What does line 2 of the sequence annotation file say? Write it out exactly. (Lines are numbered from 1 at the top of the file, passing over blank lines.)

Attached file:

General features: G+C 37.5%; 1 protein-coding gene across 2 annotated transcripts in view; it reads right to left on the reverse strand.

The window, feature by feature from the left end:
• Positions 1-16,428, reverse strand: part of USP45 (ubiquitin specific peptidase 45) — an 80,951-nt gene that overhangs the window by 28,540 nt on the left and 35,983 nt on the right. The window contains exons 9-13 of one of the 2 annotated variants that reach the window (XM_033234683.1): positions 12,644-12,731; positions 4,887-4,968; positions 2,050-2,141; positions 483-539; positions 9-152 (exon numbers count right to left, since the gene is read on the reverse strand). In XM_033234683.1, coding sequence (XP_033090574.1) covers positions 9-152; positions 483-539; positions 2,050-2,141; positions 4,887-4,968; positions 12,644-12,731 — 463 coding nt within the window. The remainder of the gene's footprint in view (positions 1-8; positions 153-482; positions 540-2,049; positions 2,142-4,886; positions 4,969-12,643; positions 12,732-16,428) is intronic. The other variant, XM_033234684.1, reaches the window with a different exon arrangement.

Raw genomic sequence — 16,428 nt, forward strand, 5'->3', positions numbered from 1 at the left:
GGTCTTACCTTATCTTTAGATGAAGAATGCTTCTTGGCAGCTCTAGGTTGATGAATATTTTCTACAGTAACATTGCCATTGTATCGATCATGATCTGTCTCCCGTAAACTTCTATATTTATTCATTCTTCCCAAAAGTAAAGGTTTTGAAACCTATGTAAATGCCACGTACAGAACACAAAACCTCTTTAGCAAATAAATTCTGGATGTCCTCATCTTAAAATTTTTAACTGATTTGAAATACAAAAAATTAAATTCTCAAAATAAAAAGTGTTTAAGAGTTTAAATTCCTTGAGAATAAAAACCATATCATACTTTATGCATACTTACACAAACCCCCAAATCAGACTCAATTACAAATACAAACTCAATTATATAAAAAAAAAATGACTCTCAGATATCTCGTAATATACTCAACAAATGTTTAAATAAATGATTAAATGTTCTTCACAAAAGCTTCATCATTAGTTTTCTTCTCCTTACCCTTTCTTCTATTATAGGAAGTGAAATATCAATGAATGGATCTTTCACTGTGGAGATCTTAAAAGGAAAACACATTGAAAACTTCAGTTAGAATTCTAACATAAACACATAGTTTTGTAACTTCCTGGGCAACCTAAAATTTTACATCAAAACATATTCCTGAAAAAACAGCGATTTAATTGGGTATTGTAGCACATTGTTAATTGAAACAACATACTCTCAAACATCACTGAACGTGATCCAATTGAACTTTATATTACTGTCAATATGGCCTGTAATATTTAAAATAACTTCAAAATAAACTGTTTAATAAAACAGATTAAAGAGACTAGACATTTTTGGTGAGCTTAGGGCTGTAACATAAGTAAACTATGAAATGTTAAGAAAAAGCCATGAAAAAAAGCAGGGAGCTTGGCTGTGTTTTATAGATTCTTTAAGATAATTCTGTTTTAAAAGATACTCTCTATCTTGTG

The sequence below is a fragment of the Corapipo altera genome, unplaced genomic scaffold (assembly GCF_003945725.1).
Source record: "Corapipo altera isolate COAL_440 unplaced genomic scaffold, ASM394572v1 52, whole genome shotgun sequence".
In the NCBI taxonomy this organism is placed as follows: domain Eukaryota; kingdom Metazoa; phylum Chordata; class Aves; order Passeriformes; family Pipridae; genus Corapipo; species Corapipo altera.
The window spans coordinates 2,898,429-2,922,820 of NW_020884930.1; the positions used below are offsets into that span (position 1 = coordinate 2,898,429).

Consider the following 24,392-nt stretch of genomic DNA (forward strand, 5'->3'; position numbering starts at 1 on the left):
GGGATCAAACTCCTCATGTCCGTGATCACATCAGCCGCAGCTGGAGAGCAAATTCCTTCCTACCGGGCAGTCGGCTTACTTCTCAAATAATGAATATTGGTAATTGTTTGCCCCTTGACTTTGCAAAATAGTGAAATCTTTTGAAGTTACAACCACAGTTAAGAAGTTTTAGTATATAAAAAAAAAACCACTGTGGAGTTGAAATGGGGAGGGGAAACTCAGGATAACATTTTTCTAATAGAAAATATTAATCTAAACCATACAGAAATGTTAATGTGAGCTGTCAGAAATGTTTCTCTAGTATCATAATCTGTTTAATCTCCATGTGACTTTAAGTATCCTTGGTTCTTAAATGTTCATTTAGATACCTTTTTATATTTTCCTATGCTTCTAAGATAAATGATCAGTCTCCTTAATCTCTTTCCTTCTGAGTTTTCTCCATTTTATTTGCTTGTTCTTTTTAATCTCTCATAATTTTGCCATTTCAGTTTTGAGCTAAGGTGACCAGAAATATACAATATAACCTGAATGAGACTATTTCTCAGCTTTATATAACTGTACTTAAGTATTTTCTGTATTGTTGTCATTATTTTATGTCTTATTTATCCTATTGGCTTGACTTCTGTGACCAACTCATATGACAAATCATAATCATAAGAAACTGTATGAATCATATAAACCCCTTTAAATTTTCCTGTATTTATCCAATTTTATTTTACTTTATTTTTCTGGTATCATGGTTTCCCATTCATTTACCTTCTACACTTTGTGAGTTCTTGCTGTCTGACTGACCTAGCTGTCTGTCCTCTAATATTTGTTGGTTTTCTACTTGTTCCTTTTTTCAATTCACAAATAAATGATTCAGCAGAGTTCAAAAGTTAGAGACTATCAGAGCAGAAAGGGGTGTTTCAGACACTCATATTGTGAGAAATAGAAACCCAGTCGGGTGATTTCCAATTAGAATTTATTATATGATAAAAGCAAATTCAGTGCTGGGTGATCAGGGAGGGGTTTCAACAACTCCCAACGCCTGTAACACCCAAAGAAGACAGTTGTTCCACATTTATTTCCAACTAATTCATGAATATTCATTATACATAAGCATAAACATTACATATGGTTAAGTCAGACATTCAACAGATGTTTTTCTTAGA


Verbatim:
The window, feature by feature from the left end: